When taxes are raised for everyone to pay for your open borders and economy collapses, what then?

      ” I’m so over “nations” and “nationality” ” – virtue signalling platitudinal nonsense

      1. AnAccountant

        If you could relax for a minute, you might see that not every idea is a threat. “Nations” are just ideas. I can’t touch your Irishness. It is a concept. You could have an interesting discussion over that idea or you could fly off the handle talking about immigrants coming to destroy your way of life.

          1. realPolithicks

            I believe that what she is suggesting is that since you appear to see so many different issues as a “threat” you have adopted a “bunker mentality” the definition of which is ” a state of mind especially among members of a group that is characterized by chauvinistic defensiveness and self-righteous intolerance of criticism.”. Frankly I’m inclined to agree with her, you used to be a reasonably funny and interesting commenter here on BS but IMHO you’ve morphed into somebody with a pretty thin skin who responds to criticism or disagreement by attacking the messenger. Don’t ask me to provide “proof” as I don’t have any intention of doing so, I’ve simply noticed this change in your commentary over the past year or so. I preferred the “old” you.

          2. Clampers Outside!

            That’s a fine comment. My tolerance of bull blew in the US election and the robots that followed and ate up all the losers lies.
            And when the like of me didn’t support such bullpoo. I got set upon regularly by righteous loons, not yourself mind. I guess I got sick of it.
            As I said, fair comment tho

          3. realPolithicks

            That’s fair enough Clampers, you’re obviously entitled to your own opinion on any given subject.

    2. Brain warp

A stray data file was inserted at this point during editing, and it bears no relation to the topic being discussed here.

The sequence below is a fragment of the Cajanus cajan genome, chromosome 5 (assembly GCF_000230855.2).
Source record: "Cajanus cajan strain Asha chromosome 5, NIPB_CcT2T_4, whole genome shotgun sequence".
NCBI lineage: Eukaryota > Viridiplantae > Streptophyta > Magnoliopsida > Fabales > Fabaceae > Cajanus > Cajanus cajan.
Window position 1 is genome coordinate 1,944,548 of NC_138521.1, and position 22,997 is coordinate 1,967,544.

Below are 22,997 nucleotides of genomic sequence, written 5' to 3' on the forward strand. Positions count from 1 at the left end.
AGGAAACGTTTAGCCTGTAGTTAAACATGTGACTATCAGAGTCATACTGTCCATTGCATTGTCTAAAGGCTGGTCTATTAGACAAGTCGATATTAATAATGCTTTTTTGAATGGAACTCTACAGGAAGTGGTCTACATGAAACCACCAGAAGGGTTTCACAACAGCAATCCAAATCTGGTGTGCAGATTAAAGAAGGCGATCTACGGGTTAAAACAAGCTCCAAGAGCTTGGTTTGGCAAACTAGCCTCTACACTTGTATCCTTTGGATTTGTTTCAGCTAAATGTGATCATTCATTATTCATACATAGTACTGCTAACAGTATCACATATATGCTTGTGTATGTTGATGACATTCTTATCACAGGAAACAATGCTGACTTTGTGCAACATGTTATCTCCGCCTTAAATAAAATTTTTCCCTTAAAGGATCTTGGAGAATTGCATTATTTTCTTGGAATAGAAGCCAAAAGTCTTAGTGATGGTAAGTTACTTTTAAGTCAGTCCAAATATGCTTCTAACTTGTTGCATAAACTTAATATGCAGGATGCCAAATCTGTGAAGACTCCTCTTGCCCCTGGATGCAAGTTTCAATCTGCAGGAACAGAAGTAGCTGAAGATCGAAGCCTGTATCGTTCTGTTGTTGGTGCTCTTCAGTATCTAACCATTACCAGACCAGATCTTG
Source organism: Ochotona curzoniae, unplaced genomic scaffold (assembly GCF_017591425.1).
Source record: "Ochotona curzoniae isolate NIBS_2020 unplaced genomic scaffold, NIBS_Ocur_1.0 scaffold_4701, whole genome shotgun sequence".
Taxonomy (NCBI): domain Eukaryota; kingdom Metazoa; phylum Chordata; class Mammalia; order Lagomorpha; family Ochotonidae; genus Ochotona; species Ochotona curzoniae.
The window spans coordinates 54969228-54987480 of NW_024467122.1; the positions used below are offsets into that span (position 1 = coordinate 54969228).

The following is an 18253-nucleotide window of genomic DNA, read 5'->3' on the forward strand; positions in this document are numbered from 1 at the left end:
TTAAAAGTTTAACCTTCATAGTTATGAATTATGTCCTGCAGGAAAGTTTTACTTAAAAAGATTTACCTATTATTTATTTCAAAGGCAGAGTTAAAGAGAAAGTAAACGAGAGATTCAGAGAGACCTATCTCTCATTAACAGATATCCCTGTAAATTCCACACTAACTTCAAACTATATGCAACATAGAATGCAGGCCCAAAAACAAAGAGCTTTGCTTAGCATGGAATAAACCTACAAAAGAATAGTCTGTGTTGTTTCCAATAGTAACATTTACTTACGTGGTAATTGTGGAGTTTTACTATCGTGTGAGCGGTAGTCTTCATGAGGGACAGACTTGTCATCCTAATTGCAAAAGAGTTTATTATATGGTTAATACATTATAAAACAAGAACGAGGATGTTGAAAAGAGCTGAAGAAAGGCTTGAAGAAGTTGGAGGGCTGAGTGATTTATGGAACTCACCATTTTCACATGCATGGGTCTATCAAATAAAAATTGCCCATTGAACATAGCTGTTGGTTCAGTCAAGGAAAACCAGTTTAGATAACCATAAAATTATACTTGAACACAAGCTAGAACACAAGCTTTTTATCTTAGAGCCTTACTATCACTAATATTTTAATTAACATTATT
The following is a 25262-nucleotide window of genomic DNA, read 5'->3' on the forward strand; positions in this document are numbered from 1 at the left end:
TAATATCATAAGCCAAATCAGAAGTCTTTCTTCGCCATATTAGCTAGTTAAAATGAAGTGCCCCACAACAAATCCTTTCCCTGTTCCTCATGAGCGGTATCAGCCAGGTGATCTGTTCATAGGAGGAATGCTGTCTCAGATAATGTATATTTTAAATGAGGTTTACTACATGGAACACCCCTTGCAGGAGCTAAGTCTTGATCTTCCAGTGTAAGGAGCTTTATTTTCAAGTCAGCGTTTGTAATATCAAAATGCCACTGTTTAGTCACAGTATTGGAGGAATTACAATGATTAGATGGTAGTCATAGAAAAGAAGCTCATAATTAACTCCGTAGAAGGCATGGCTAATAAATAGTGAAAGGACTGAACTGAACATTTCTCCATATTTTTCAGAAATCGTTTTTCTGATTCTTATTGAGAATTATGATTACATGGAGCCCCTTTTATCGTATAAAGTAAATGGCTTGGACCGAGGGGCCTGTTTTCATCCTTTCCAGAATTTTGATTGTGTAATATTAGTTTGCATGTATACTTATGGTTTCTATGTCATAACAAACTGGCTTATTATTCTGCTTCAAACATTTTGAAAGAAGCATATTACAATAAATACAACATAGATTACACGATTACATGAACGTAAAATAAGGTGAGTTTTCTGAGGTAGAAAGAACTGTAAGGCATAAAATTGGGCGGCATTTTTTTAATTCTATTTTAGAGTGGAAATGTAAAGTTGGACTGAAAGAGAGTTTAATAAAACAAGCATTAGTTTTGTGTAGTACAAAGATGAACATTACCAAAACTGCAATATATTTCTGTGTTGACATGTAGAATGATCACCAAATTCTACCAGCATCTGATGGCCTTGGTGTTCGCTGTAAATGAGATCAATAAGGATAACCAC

Couldn’t agree more

      The nation nanny state is a dead concept

      People have to accept there’s a trade off no one will accept blanket welfare for all comers and also a neoliberal tyranny it’s too easy for a caveman like Donald Trump or Clampers outside to exploit

  7. :-Joe

    It all started in Africaaaaacacacacaaaaa!!!!….

    Get your dna analyzed… it’ll make you think twice about looking down at other races with an air of superiority. In fact, it should be part of the punishment for perpetrators of race related crimes to put some manners and sense into them.

    Good luck to you and your friend with your problems but you’re more than a little naieve thinking Ireland is not awash with bigotry, racism and xenophobia, much like britain and the US.

    Fun fact, the whites in the US will be a minority by 2050, that’ll be fun to watch developing if we last it here that long , what with all the ICBM’s and nuclear warheads flying around at the moment.

    Hi ho, hi ho, it’ll have to be off to Mars we go …. da da da, da da….

    :-J

  8. badatmemes

    Put away your mirror.
    Look outside your windows.

    There’s so many peoplr you might love if you knew them.

  9. EightersGonnaEight

    She’s not Irish. Period.

    But what does that matter? Speak away. Seems like you have an issue with Mexicans, Syrians and Poles. Thought about going to the U.S.?

Comments are closed.